Playwright James Walczy talks about the story behind 10-minute play 'Dear Susan, Love Harold'

jpaprocki@islandpacket.comJune 28, 2013 

James Walczy, author of "Dear Susan, Love Harold"

James Walczy picked up a different sort of hobby in retirement -- short-play writing. The Washington, D.C., ad man retired about two years ago to Hilton Head Island and started entering his work into short play festivals across the country. So far, he's had success.

His latest play, "Dear Susan, Love Harold," will be performed at the Heartland Theatre Company's annual Summer Play Festival at Illinois State University. The play is about an older man who discovers what seems to be a box of love letters his wife has received from another man. It was one of eight plays selected out of about 350 submissions.

His comedy pieces have also been staged elsewhere, including theaters in New York City and Baltimore.

Walczy, a Detroit native, explains how he came to write 10-minute plays.

Question. How did you get into play writing?

Answer. I was the creative director for my ad agency. I always wrote radio and television and loved dialogue. I came down here and thought, what can I do? I can't play golf all the time. I've always loved to write. I thought I'd take a look at something called 10-minute plays. There's this whole genre of complete plays in 10 minutes.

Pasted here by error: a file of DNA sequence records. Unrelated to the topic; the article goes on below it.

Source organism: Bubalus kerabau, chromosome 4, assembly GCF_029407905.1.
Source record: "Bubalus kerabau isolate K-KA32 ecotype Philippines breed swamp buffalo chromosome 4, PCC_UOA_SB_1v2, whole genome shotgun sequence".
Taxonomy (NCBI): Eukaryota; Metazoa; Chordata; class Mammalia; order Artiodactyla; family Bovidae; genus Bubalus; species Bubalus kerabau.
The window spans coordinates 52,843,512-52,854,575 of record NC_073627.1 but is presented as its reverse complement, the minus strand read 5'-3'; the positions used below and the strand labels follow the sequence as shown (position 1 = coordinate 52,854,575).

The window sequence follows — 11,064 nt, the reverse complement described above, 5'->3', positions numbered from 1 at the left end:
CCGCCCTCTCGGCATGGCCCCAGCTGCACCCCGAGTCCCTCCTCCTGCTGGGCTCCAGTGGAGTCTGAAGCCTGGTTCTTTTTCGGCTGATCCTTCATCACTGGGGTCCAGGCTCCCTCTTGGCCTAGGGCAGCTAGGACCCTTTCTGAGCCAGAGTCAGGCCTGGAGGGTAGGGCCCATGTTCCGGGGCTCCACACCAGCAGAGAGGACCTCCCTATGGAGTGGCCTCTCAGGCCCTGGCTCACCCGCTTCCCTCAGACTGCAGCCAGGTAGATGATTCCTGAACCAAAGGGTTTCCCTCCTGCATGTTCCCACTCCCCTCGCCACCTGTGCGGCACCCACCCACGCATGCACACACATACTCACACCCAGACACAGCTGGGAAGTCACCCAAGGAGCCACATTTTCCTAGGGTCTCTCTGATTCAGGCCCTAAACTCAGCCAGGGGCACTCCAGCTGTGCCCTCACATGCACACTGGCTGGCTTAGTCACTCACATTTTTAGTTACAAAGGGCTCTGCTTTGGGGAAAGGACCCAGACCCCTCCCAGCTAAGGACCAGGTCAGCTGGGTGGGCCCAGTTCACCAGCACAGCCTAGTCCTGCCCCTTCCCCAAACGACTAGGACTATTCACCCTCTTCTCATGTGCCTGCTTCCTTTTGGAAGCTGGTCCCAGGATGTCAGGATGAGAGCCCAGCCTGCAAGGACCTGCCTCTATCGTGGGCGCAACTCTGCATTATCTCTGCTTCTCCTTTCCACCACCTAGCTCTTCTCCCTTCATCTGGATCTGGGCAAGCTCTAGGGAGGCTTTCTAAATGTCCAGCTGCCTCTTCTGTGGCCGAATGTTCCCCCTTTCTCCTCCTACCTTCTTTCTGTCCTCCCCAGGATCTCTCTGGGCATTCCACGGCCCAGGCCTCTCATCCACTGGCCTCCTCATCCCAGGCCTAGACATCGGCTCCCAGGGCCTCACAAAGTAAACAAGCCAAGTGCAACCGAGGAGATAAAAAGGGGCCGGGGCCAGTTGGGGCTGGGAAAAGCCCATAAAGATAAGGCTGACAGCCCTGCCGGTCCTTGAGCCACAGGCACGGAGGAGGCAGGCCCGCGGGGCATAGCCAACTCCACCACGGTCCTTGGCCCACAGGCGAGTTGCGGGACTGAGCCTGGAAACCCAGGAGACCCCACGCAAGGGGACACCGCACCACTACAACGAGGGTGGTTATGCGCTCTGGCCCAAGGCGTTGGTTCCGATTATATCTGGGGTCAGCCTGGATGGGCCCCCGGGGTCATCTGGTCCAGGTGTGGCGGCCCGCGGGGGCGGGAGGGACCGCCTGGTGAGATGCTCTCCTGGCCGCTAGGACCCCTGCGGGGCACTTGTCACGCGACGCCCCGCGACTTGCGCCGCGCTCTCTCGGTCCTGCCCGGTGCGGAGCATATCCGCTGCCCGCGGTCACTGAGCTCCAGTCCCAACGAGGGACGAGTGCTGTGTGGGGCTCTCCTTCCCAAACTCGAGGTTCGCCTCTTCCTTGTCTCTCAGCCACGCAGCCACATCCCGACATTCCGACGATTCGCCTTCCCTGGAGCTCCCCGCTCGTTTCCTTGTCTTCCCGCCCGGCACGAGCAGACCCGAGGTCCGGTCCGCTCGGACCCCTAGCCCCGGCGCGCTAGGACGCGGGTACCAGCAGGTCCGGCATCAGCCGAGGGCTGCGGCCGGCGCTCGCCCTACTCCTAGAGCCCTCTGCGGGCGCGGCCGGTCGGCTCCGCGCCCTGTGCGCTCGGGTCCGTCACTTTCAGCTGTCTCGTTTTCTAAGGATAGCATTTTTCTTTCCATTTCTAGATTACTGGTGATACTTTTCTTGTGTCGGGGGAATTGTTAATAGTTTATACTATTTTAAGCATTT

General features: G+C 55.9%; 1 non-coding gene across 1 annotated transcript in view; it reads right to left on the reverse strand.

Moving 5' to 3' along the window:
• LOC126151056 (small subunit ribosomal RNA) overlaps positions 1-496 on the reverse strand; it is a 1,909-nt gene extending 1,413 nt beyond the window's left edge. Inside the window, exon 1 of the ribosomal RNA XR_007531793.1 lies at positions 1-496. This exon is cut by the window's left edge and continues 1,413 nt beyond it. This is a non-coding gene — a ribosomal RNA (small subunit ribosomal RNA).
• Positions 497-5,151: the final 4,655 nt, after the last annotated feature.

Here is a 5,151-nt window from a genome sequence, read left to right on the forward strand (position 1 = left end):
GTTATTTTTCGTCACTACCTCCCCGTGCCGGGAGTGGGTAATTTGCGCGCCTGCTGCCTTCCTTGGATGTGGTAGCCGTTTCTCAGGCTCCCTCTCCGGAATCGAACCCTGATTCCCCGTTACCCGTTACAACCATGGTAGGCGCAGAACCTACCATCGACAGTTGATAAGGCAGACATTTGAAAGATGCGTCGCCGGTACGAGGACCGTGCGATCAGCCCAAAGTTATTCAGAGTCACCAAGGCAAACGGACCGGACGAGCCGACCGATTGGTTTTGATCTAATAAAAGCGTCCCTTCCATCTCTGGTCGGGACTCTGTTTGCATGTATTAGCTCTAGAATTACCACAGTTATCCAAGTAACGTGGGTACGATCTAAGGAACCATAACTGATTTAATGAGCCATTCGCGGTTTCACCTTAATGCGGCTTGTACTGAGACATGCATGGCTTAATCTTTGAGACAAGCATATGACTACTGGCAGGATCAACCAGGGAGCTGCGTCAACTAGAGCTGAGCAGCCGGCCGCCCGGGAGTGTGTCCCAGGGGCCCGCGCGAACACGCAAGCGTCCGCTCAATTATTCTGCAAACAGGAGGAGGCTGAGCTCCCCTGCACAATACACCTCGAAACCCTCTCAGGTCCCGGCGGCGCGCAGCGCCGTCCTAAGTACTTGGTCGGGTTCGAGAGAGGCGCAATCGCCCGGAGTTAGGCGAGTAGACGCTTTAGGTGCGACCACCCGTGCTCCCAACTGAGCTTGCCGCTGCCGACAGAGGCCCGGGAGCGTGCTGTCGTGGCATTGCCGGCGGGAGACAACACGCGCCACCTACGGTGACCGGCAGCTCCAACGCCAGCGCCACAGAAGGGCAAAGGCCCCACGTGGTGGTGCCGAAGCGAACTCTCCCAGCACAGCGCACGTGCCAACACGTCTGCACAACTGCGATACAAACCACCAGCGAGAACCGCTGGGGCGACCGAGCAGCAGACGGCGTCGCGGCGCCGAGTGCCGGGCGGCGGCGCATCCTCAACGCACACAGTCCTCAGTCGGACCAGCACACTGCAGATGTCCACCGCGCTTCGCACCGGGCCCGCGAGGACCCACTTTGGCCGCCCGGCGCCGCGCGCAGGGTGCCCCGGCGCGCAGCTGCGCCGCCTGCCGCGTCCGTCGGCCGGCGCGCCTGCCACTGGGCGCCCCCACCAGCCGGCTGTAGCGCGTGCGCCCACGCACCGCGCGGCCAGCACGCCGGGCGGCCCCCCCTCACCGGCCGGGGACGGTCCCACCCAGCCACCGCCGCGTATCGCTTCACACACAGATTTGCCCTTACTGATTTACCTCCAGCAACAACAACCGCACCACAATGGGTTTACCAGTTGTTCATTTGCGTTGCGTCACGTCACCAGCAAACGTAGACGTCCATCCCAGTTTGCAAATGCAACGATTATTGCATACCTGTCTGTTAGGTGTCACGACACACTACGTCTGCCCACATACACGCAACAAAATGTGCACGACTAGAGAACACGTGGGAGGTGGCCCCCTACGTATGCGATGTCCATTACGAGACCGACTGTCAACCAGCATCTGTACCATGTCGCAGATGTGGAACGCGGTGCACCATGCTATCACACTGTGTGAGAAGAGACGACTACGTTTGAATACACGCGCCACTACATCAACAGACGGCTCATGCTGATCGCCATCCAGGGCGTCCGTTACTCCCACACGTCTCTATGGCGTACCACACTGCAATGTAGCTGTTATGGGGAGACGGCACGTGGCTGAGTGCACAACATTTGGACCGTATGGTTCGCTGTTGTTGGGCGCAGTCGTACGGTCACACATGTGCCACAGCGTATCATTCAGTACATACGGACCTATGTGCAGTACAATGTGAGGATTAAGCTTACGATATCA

I liked writing comedy. I had wanted to write for Sid Caesar when I was a kid. So, I started writing these 10-minute comedy plays.

I wrote a couple, but what I was doing was more like a sketch, like on "Saturday Night Live." I later discovered what I needed was more like a full play -- beginning, middle, end -- all in 10 minutes.

Q. "Dear Susan, Love Harold" is more of a drama.

A. Last Christmas my family was here, and I wrote my first drama. I gave it to my wife, who always reads my writing, and she said, "This is strong." I said, "Really?"

Some of these festivals surround a theme. This festival (Heartland) had to involve a package. I wrote "Dear Susan, Love Harold" surrounding this box of letters.

Q. Is it difficult to chop a play down to just 10 minutes?

A. I just write, and it usually comes down to about 15 minutes. And then I just read it and read it and read it. And you realize there's a lot of stuff that can come out. Things that can be explained in three words rather than two sentences, lots of adjectives that can be cut. Can't say I've ever written one too short.

Q. Any plans to write a full-length play?

A. I don't think I have the attention span. By the time I get to the end I'll forget the beginning.

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